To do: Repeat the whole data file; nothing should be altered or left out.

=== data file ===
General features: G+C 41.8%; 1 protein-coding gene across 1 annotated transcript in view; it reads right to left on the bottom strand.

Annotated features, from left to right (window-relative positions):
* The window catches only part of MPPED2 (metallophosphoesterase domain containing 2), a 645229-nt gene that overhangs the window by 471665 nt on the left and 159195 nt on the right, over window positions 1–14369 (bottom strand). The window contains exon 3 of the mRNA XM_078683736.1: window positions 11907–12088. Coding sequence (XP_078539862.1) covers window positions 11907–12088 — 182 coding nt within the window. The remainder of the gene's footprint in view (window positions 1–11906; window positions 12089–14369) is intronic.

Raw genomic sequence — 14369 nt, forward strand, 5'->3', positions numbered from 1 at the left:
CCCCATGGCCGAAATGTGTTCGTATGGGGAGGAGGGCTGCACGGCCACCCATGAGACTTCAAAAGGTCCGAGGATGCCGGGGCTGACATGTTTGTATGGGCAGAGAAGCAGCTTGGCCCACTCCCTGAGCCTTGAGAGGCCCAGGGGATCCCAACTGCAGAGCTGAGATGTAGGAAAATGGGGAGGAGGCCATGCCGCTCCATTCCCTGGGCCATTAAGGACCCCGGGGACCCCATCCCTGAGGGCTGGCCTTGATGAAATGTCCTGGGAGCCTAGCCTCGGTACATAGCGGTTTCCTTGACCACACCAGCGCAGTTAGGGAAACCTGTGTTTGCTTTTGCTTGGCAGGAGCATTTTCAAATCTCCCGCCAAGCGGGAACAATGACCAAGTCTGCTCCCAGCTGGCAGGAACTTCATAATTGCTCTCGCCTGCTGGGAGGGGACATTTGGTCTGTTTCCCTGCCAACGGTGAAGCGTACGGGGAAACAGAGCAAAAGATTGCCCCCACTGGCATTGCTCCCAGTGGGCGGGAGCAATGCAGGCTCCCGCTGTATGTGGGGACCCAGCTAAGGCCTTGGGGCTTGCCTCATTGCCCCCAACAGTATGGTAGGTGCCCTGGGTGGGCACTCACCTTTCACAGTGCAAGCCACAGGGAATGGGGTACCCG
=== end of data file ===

General features: G+C 41.8%; 1 protein-coding gene across 1 annotated transcript in view; it reads right to left on the bottom strand.

Annotated features, from left to right (window-relative positions):
* The window catches only part of MPPED2 (metallophosphoesterase domain containing 2), a 645229-nt gene that overhangs the window by 471665 nt on the left and 159195 nt on the right, over window positions 1–14369 (bottom strand). The window contains exon 3 of the mRNA XM_078683736.1: window positions 11907–12088. Coding sequence (XP_078539862.1) covers window positions 11907–12088 — 182 coding nt within the window. The remainder of the gene's footprint in view (window positions 1–11906; window positions 12089–14369) is intronic.

Raw genomic sequence — 14369 nt, forward strand, 5'->3', positions numbered from 1 at the left:
CCCCATGGCCGAAATGTGTTCGTATGGGGAGGAGGGCTGCACGGCCACCCATGAGACTTCAAAAGGTCCGAGGATGCCGGGGCTGACATGTTTGTATGGGCAGAGAAGCAGCTTGGCCCACTCCCTGAGCCTTGAGAGGCCCAGGGGATCCCAACTGCAGAGCTGAGATGTAGGAAAATGGGGAGGAGGCCATGCCGCTCCATTCCCTGGGCCATTAAGGACCCCGGGGACCCCATCCCTGAGGGCTGGCCTTGATGAAATGTCCTGGGAGCCTAGCCTCGGTACATAGCGGTTTCCTTGACCACACCAGCGCAGTTAGGGAAACCTGTGTTTGCTTTTGCTTGGCAGGAGCATTTTCAAATCTCCCGCCAAGCGGGAACAATGACCAAGTCTGCTCCCAGCTGGCAGGAACTTCATAATTGCTCTCGCCTGCTGGGAGGGGACATTTGGTCTGTTTCCCTGCCAACGGTGAAGCGTACGGGGAAACAGAGCAAAAGATTGCCCCCACTGGCATTGCTCCCAGTGGGCGGGAGCAATGCAGGCTCCCGCTGTATGTGGGGACCCAGCTAAGGCCTTGGGGCTTGCCTCATTGCCCCCAACAGTATGGTAGGTGCCCTGGGTGGGCACTCACCTTTCACAGTGCAAGCCACAGGGAATGGGGTACCCG